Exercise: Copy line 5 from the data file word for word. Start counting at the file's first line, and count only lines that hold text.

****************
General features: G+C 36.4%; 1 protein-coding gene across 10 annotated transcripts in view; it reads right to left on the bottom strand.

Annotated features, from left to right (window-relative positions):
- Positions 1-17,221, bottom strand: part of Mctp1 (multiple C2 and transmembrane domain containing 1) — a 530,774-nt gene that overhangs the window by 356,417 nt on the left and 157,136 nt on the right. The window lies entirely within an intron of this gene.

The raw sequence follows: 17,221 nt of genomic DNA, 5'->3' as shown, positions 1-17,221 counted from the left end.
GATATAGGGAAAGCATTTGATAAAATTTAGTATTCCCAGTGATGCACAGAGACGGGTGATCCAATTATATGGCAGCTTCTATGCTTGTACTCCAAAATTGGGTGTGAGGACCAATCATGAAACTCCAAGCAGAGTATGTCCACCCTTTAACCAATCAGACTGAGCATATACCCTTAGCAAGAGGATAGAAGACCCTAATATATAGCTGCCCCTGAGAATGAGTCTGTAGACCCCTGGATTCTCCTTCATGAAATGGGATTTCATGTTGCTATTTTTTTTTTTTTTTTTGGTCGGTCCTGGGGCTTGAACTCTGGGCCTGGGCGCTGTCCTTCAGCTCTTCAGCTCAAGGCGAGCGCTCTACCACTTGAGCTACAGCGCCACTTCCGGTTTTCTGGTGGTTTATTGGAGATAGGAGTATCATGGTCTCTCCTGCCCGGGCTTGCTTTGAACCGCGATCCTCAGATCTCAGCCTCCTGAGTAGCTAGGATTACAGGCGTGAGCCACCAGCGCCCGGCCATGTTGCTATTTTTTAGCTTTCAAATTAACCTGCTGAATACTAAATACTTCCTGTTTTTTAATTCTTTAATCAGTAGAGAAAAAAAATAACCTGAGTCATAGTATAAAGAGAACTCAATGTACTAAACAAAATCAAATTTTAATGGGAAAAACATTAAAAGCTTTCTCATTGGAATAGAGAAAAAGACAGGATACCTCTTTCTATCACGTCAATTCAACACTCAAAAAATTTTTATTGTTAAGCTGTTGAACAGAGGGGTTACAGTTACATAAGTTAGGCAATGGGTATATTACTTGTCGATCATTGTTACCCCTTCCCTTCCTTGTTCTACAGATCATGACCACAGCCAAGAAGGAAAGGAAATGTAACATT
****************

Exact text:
GATATAGGGAAAGCATTTGATAAAATTTAGTATTCCCAGTGATGCACAGAGACGGGTGATCCAATTATATGGCAGCTTCTATGCTTGTACTCCAAAATTGGGTGTGAGGACCAATCATGAAACTCCAAGCAGAGTATGTCCACCCTTTAACCAATCAGACTGAGCATATACCCTTAGCAAGAGGATAGAAGACCCTAATATATAGCTGCCCCTGAGAATGAGTCTGTAGACCCCTGGATTCTCCTTCATGAAATGGGATTTCATGTTGCTATTTTTTTTTTTTTTTTTGGTCGGTCCTGGGGCTTGAACTCTGGGCCTGGGCGCTGTCCTTCAGCTCTTCAGCTCAAGGCGAGCGCTCTACCACTTGAGCTACAGCGCCACTTCCGGTTTTCTGGTGGTTTATTGGAGATAGGAGTATCATGGTCTCTCCTGCCCGGGCTTGCTTTGAACCGCGATCCTCAGATCTCAGCCTCCTGAGTAGCTAGGATTACAGGCGTGAGCCACCAGCGCCCGGCCATGTTGCTATTTTTTAGCTTTCAAATTAACCTGCTGAATACTAAATACTTCCTGTTTTTTAATTCTTTAATCAGTAGAGAAAAAAAATAACCTGAGTCATAGTATAAAGAGAACTCAATGTACTAAACAAAATCAAATTTTAATGGGAAAAACATTAAAAGCTTTCTCATTGGAATAGAGAAAAAGACAGGATACCTCTTTCTATCACGTCAATTCAACACTCAAAAAATTTTTATTGTTAAGCTGTTGAACAGAGGGGTTACAGTTACATAAGTTAGGCAATGGGTATATTACTTGTCGATCATTGTTACCCCTTCCCTTCCTTGTTCTACAGATCATGACCACAGCCAAGAAGGAAAGGAAATGTAACATT